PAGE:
Masculinity and Disaster in Southern Louisiana
Thursday 12 December 2019, 5.00-6.30pm, RH1.20, Rowan House
Anthropology Seminar, Department of Anthropology, Maynooth University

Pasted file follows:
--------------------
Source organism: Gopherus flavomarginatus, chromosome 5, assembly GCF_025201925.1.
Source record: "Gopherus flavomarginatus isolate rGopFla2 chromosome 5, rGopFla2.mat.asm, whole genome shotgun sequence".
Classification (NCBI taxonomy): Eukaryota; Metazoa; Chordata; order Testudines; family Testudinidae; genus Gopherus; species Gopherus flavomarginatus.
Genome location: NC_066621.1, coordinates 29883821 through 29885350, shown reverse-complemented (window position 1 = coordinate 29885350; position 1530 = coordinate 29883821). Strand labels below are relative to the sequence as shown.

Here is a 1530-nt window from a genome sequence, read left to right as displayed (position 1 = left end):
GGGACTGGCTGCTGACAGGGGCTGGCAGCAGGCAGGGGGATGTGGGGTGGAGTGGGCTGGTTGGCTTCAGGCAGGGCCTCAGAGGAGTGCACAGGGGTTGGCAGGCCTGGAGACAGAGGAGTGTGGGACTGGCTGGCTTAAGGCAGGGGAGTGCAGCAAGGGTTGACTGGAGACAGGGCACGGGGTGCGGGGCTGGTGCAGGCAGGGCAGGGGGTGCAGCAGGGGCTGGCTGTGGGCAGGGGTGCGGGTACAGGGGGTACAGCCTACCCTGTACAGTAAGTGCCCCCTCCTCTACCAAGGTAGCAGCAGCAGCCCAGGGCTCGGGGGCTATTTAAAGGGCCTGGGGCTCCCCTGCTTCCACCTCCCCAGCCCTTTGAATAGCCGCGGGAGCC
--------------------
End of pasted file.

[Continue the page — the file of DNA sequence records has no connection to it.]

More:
By conceptualising the recovery from Hurricane Katrina and the Deepwater Horizon/BP oil spill as forming part of ongoing processes of “becoming” and the everyday, this seminar shall explore how the relative power of a historically privileged group of white males in rural Plaquemines Parish, Louisiana, faced significant challenge. Firstly, through the breakdown of informal racial segregation in local social institutions, and through the newly ubiquitous nature of mobile homes threatening their rejection of “trailer trash” culture. While secondly, through the impact of ongoing changes across wider American society, where a locally valorised ideal of normative 1950s culture conflicted with the civil rights and feminist movements of the late twentieth century, and has manifested in support for the political rhetoric of Donald Trump.